How Many Work Hours Are in a Year?

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When you have a job at which you are paid by the hour, it’s helpful to figure out how much you’ll make in a year. Say you make $20 an hour — you can convert that to a yearly wage, but to do that, you need to know how many work hours there are in a year.

How Many Work Hours Are in a Year?

It seems like a simple question, and in some ways it is. There are 52 weeks in a year, and most people get two weeks of vacation and/or sick time — sometimes called “paid time off,” or PTO. So that leaves 50 weeks of work, at 40 hours per week, or 2000 work hours in a year.

Other Factors That Affect Working Hours

Two thousand hours is a good ballpark, but if you want to get specific, you’ll need to look at a few things.

Holidays

There are eleven federal holidays each year. They are:

Federal employees get these days off, so the post office is closed, and most banks are closed. Many private employers give employees these days off as well, but whether you get paid for them or not may depend on your employer, your job type and whether you are a part-time or full-time employee.

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If your company is closed on these holidays, but you don’t get paid for them, you’ll need to subtract these hours from the number of hours you work in a year to find your accurate annual wage.

Vacation

Some employers provide paid vacation time to their employees. Again, this may depend on whether you are a part-time or full-time employee, or whether you are paid an hourly rate or an annual salary. It may also depend on how long you have been with the company.

If your employer does not pay you for vacation time, subtract the hours for the days you take off for some rest and relaxation.

Sick Time

You may be allotted a certain number of sick days in a year, for which you will be paid. If not, or if you take more sick days than your employer allows, you’ll need to account for those hours when determining the number of hours you work in a year.

Note that many employers are combining sick and vacation time and calling it “paid time off,” or PTO. Employees have a certain number of days or hours they can take off, whether it’s because they are sick, to care for a sick family member or for vacation time.

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Example: Choosing Between Two Jobs

Here’s an example of how the number of hours worked in a year can vary, resulting in a different annual income even if the hourly wage is the same.

Suppose Joe Worker has two job offers to choose from. They both pay $15 per hour. Job A includes 11 paid federal holidays and 5 sick days. After a year, Joe gets one week of paid vacation. Job B includes five paid sick days and one week of paid vacation right away, but Joe does not get paid for federal holidays.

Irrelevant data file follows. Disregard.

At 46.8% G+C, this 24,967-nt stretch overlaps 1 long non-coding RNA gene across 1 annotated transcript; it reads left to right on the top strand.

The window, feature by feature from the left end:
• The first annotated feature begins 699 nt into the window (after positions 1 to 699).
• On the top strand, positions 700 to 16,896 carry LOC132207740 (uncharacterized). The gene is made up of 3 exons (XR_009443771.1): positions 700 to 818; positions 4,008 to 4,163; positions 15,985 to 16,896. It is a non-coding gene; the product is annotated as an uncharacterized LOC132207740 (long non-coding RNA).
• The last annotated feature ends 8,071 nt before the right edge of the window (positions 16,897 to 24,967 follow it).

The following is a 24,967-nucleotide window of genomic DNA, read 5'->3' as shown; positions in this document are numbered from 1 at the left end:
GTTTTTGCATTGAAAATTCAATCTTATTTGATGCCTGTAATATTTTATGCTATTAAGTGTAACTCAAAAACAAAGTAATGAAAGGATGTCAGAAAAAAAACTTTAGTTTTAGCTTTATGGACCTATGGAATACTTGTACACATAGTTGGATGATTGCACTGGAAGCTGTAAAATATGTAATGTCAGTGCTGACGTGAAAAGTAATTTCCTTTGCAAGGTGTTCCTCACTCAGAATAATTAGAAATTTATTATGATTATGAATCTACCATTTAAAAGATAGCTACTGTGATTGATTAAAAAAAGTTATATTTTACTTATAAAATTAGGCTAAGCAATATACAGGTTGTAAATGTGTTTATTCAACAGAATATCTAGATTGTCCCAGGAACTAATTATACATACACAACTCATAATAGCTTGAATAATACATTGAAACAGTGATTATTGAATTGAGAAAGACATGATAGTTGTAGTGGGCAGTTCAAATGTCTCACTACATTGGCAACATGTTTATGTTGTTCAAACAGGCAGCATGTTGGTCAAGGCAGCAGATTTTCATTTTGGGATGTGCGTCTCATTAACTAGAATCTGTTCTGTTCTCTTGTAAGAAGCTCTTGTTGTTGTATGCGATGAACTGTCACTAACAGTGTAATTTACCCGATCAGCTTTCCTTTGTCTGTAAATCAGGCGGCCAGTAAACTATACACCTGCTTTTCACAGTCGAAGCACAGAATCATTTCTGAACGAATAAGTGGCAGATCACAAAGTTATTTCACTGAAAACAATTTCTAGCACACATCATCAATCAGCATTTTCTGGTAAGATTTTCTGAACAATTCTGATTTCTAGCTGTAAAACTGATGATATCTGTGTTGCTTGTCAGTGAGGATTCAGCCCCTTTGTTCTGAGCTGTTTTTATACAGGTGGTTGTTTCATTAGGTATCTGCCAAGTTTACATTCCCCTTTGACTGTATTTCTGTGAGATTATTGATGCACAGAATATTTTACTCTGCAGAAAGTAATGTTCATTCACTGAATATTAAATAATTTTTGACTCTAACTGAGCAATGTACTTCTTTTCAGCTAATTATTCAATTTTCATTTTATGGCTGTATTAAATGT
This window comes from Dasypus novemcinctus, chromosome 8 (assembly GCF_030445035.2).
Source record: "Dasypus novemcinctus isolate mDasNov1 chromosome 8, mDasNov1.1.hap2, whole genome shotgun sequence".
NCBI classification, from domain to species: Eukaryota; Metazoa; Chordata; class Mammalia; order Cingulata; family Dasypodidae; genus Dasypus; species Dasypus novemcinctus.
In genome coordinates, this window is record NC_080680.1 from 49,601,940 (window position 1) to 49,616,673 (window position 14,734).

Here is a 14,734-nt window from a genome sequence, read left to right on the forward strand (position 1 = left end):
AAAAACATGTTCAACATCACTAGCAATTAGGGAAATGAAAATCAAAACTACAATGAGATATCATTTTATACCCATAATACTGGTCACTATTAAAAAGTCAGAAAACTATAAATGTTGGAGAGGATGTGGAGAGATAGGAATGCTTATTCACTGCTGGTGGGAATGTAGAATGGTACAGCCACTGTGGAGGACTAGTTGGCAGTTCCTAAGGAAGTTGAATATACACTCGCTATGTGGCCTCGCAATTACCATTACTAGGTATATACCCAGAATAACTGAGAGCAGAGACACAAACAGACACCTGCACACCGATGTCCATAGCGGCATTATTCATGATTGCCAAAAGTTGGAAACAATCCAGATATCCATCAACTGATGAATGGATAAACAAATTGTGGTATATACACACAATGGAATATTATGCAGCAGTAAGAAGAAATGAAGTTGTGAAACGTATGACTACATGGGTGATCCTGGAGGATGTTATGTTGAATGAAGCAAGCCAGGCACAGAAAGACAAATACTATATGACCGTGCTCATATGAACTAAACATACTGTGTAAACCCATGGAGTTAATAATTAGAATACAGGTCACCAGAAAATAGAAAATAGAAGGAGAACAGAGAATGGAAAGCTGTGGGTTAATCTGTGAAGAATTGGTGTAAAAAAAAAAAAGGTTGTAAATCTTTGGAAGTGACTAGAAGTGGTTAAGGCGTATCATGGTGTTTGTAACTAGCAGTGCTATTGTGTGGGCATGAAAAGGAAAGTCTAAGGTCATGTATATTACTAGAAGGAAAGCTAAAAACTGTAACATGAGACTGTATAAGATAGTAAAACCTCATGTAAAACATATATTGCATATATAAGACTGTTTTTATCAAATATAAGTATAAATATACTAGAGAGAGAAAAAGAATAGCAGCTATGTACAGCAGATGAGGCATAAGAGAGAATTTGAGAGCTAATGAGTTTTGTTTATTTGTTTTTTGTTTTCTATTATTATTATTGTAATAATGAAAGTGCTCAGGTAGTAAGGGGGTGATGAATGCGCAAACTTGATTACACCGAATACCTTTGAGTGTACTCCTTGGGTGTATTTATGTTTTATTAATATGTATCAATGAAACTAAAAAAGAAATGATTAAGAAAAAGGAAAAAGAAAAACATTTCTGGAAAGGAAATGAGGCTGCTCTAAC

There are 52 weeks in a year and 40 work hours in a week, which comes out to 2,080 working hours before any time off is considered. In Job A, Joe will get 88 hours of paid holiday time and 40 hours of paid sick time in the first year. So he will work 1,952 hours, but he will get paid for 2,080 hours at $15 per hour, or $31,200. After the first year, he’ll get an additional 40 hours of paid vacation time, meaning he will work 1,912 hours for the same wage.

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At Job B, Joe will get 40 hours of paid vacation time and 40 hours of sick time. His company is closed on federal holidays, but he doesn’t get paid for that time. So, he will work 1,912 hours and get paid for 1,992 hours at $15 per hour, or $29,880.

Final Take

The important thing is to understand the number of hours you are expected to work in a year, and which, if any, hours you will get paid for that you don’t have to work. This is particularly important if you are considering a new job or have more than one job offer to choose from.

Understanding the number of hours you will be required to work in a year will give you a good basis for comparison, and you’ll know just what’s expected of you before you commit to a new position.

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About the Author

Karen Doyle is a personal finance writer with over 20 years’ experience writing about investments, money management and financial planning. Her work has appeared on numerous news and finance websites including GOBankingRates, Yahoo! Finance, MSN, USA Today, CNBC, Equifax.com, and more.
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